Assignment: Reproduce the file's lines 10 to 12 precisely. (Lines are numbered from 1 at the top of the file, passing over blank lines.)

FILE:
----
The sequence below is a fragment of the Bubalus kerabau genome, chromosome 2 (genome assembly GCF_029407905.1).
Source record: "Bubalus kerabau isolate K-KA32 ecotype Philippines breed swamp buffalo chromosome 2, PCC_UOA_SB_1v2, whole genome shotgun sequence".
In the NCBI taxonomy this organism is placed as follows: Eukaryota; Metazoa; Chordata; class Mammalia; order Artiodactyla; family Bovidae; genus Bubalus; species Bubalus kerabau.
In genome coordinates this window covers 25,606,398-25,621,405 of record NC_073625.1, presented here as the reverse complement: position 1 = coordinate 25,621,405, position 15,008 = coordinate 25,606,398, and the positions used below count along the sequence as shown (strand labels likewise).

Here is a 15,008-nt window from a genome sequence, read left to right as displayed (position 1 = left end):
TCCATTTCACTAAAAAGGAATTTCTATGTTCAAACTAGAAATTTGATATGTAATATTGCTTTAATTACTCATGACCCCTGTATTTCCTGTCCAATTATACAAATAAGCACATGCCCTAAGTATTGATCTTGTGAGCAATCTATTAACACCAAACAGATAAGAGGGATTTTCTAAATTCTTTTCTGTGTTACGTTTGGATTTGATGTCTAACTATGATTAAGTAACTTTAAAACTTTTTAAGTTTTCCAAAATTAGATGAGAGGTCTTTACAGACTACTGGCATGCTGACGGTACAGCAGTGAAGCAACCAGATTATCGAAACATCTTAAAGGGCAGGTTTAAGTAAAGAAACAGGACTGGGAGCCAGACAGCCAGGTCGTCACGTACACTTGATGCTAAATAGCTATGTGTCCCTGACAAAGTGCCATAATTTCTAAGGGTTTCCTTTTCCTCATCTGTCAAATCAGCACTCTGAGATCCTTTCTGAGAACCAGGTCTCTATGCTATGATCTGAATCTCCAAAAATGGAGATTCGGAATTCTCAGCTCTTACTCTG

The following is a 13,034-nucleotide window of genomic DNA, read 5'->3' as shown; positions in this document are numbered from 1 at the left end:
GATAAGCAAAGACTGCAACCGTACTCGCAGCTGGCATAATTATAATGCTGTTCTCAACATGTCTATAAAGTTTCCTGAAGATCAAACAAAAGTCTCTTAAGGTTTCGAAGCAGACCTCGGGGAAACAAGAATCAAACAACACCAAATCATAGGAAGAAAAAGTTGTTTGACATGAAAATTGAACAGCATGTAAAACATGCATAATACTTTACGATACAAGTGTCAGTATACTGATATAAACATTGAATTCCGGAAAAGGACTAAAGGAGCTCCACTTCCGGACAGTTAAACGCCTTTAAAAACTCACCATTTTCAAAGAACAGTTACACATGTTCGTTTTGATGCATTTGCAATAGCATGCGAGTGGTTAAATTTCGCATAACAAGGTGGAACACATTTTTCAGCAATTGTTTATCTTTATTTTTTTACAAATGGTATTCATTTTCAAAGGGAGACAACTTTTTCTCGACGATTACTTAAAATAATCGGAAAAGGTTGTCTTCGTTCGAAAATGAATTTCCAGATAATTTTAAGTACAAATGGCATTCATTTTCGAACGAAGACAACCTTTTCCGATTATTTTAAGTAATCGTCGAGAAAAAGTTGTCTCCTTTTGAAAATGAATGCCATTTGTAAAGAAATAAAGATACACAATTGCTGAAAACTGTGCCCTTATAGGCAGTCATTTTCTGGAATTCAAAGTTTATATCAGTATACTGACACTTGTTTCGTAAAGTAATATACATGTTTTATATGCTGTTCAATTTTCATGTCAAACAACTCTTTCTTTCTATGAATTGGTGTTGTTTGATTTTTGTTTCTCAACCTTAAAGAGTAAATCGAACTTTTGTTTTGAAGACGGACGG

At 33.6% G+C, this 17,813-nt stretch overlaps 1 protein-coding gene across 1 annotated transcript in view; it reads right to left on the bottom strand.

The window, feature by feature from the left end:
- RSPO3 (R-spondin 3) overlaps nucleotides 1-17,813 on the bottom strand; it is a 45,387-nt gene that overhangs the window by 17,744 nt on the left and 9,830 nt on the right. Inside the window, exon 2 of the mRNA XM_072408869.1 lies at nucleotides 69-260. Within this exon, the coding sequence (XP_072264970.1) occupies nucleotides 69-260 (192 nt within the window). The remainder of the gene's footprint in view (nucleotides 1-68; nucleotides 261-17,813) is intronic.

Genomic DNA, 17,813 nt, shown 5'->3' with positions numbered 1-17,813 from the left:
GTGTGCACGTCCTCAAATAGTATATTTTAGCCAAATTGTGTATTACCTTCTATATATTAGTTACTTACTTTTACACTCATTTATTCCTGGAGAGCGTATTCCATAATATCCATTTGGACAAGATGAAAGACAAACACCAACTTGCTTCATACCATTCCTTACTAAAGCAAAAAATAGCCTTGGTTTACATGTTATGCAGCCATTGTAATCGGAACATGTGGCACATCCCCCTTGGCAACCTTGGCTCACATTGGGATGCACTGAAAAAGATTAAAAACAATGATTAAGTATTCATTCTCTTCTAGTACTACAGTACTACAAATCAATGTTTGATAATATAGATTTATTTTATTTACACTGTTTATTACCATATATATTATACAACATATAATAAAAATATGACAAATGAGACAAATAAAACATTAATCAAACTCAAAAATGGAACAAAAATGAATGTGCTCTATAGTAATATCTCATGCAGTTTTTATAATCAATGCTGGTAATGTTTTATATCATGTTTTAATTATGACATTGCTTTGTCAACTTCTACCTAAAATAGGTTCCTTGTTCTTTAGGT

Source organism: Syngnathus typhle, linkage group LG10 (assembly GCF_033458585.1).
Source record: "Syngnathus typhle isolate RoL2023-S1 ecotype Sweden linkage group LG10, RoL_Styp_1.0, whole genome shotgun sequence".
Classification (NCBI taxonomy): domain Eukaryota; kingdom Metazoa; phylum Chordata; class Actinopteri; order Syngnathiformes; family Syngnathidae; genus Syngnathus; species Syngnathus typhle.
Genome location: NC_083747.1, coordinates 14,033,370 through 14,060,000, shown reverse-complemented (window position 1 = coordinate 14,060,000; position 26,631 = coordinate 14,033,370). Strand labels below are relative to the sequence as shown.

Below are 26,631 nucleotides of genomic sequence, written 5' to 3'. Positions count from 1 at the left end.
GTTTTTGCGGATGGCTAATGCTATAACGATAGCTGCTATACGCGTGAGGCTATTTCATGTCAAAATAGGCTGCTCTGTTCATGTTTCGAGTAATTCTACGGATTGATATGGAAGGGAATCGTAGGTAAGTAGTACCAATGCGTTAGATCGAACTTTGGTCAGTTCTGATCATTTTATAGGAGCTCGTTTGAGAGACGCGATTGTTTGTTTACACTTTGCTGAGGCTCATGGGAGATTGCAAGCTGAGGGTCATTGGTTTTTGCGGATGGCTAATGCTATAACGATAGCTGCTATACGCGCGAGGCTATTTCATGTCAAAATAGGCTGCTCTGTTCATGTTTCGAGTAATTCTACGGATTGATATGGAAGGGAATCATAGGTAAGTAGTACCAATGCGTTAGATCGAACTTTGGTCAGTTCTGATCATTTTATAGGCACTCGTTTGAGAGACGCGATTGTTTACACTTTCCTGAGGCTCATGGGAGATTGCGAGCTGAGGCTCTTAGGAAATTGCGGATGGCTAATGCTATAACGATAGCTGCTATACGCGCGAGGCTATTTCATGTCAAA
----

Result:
The window, feature by feature from the left end:
- RSPO3 (R-spondin 3) overlaps nucleotides 1-17,813 on the bottom strand; it is a 45,387-nt gene that overhangs the window by 17,744 nt on the left and 9,830 nt on the right. Inside the window, exon 2 of the mRNA XM_072408869.1 lies at nucleotides 69-260. Within this exon, the coding sequence (XP_072264970.1) occupies nucleotides 69-260 (192 nt within the window). The remainder of the gene's footprint in view (nucleotides 1-68; nucleotides 261-17,813) is intronic.

Genomic DNA, 17,813 nt, shown 5'->3' with positions numbered 1-17,813 from the left: